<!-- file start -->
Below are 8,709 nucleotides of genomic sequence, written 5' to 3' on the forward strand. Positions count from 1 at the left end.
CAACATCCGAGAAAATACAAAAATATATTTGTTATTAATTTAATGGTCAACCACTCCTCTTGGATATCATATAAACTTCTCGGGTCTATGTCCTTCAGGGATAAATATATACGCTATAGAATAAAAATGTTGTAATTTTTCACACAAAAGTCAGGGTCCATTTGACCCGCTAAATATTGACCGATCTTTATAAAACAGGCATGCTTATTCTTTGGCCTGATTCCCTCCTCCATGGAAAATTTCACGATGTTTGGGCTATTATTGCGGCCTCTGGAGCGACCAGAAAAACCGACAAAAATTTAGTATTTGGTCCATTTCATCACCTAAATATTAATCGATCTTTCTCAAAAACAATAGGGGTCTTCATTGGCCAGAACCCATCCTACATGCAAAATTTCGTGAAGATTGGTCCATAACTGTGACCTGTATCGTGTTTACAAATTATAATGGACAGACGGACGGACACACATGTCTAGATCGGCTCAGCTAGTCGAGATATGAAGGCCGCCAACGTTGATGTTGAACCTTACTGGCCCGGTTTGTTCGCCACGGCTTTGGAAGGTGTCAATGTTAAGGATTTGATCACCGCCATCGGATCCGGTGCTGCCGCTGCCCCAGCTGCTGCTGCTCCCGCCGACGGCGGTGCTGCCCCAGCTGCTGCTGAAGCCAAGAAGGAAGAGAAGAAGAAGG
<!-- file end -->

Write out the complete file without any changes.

Below are 8,709 nucleotides of genomic sequence, written 5' to 3' on the forward strand. Positions count from 1 at the left end.
CAACATCCGAGAAAATACAAAAATATATTTGTTATTAATTTAATGGTCAACCACTCCTCTTGGATATCATATAAACTTCTCGGGTCTATGTCCTTCAGGGATAAATATATACGCTATAGAATAAAAATGTTGTAATTTTTCACACAAAAGTCAGGGTCCATTTGACCCGCTAAATATTGACCGATCTTTATAAAACAGGCATGCTTATTCTTTGGCCTGATTCCCTCCTCCATGGAAAATTTCACGATGTTTGGGCTATTATTGCGGCCTCTGGAGCGACCAGAAAAACCGACAAAAATTTAGTATTTGGTCCATTTCATCACCTAAATATTAATCGATCTTTCTCAAAAACAATAGGGGTCTTCATTGGCCAGAACCCATCCTACATGCAAAATTTCGTGAAGATTGGTCCATAACTGTGACCTGTATCGTGTTTACAAATTATAATGGACAGACGGACGGACACACATGTCTAGATCGGCTCAGCTAGTCGAGATATGAAGGCCGCCAACGTTGATGTTGAACCTTACTGGCCCGGTTTGTTCGCCACGGCTTTGGAAGGTGTCAATGTTAAGGATTTGATCACCGCCATCGGATCCGGTGCTGCCGCTGCCCCAGCTGCTGCTGCTCCCGCCGACGGCGGTGCTGCCCCAGCTGCTGCTGAAGCCAAGAAGGAAGAGAAGAAGAAGG